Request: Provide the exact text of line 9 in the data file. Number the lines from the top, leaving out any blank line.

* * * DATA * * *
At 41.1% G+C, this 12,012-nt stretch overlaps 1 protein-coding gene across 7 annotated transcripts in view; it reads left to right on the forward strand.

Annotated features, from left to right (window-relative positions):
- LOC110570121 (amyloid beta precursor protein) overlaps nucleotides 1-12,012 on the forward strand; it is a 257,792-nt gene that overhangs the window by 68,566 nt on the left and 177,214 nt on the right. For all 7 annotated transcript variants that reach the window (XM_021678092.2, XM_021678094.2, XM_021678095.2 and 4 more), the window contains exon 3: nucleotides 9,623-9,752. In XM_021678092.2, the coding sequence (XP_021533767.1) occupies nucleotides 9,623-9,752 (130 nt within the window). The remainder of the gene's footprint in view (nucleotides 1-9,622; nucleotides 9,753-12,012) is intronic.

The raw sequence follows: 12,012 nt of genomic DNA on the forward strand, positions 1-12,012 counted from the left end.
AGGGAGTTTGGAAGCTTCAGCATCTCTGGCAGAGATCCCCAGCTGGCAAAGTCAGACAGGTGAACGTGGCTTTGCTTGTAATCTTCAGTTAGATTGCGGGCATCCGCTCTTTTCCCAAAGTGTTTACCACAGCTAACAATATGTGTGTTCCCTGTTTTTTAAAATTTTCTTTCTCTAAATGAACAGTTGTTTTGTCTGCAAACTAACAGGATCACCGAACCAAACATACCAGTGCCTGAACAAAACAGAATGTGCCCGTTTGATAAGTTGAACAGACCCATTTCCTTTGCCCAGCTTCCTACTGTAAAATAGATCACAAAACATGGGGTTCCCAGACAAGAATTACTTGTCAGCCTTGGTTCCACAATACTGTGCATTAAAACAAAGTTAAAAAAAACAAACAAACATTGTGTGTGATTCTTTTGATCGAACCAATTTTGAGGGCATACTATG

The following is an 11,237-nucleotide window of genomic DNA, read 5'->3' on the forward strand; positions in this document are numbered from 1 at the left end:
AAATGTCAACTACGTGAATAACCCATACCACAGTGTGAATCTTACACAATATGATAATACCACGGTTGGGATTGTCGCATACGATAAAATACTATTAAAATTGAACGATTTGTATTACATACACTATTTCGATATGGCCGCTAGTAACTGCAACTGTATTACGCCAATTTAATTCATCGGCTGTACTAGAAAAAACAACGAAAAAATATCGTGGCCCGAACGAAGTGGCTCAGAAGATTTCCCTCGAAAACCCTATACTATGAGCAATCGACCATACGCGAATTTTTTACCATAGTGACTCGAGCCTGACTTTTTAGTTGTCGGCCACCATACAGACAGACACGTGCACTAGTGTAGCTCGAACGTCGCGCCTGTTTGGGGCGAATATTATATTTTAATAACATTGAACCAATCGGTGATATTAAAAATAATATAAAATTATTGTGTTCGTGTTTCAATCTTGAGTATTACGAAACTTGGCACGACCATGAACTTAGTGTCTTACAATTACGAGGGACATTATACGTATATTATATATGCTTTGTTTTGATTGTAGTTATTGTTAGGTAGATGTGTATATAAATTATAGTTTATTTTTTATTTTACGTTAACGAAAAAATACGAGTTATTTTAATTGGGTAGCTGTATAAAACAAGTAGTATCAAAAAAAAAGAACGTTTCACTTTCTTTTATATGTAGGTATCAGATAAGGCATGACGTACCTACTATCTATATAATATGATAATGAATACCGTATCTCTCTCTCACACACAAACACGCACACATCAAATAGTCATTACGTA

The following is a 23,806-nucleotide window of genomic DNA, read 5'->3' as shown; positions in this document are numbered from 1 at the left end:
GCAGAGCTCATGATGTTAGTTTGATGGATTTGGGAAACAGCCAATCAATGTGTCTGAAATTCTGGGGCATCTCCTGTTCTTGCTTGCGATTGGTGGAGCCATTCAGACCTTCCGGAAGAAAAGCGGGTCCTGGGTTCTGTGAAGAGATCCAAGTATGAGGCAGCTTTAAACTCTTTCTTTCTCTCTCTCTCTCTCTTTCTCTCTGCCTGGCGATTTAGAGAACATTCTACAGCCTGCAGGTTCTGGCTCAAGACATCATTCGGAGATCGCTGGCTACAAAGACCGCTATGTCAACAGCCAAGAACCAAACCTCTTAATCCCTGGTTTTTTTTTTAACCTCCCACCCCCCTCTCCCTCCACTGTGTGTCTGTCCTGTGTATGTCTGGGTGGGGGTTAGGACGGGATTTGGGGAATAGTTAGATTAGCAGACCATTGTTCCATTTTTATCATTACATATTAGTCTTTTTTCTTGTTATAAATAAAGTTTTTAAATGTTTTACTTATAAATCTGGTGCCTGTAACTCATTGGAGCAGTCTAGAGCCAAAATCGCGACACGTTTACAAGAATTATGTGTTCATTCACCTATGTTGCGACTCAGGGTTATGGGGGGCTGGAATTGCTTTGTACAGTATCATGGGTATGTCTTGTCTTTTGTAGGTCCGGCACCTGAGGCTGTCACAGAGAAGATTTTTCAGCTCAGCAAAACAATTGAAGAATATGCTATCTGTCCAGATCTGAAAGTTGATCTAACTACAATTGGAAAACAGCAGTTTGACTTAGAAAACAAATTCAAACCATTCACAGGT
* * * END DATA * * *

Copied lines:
GCAGAGCTCATGATGTTAGTTTGATGGATTTGGGAAACAGCCAATCAATGTGTCTGAAATTCTGGGGCATCTCCTGTTCTTGCTTGCGATTGGTGGAGCCATTCAGACCTTCCGGAAGAAAAGCGGGTCCTGGGTTCTGTGAAGAGATCCAAGTATGAGGCAGCTTTAAACTCTTTCTTTCTCTCTCTCTCTCTCTTTCTCTCTGCCTGGCGATTTAGAGAACATTCTACAGCCTGCAGGTTCTGGCTCAAGACATCATTCGGAGATCGCTGGCTACAAAGACCGCTATGTCAACAGCCAAGAACCAAACCTCTTAATCCCTGGTTTTTTTTTTAACCTCCCACCCCCCTCTCCCTCCACTGTGTGTCTGTCCTGTGTATGTCTGGGTGGGGGTTAGGACGGGATTTGGGGAATAGTTAGATTAGCAGACCATTGTTCCATTTTTATCATTACATATTAGTCTTTTTTCTTGTTATAAATAAAGTTTTTAAATGTTTTACTTATAAATCTGGTGCCTGTAACTCATTGGAGCAGTCTAGAGCCAAAATCGCGACACGTTTACAAGAATTATGTGTTCATTCACCTATGTTGCGACTCAGGGTTATGGGGGGCTGGAATTGCTTTGTACAGTATCATGGGTATGTCTTGTCTTTTGTAGGTCCGGCACCTGAGGCTGTCACAGAGAAGATTTTTCAGCTCAGCAAAACAATTGAAGAATATGCTATCTGTCCAGATCTGAAAGTTGATCTAACTACAATTGGAAAACAGCAGTTTGACTTAGAAAACAAATTCAAACCATTCACAGGT